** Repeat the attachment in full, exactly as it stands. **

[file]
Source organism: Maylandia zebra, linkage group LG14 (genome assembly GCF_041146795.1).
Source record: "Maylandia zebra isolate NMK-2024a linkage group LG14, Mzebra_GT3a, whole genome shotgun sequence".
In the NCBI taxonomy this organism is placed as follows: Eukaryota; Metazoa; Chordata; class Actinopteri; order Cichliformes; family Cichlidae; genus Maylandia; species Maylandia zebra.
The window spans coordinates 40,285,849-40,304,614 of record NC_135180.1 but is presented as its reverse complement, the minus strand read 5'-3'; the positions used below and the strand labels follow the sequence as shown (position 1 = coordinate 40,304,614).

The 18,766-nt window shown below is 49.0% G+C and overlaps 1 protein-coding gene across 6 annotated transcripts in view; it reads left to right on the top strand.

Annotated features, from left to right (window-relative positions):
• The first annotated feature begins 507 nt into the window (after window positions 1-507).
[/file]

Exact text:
Source organism: Maylandia zebra, linkage group LG14 (genome assembly GCF_041146795.1).
Source record: "Maylandia zebra isolate NMK-2024a linkage group LG14, Mzebra_GT3a, whole genome shotgun sequence".
In the NCBI taxonomy this organism is placed as follows: Eukaryota; Metazoa; Chordata; class Actinopteri; order Cichliformes; family Cichlidae; genus Maylandia; species Maylandia zebra.
The window spans coordinates 40,285,849-40,304,614 of record NC_135180.1 but is presented as its reverse complement, the minus strand read 5'-3'; the positions used below and the strand labels follow the sequence as shown (position 1 = coordinate 40,304,614).

The 18,766-nt window shown below is 49.0% G+C and overlaps 1 protein-coding gene across 6 annotated transcripts in view; it reads left to right on the top strand.

Annotated features, from left to right (window-relative positions):
• The first annotated feature begins 507 nt into the window (after window positions 1-507).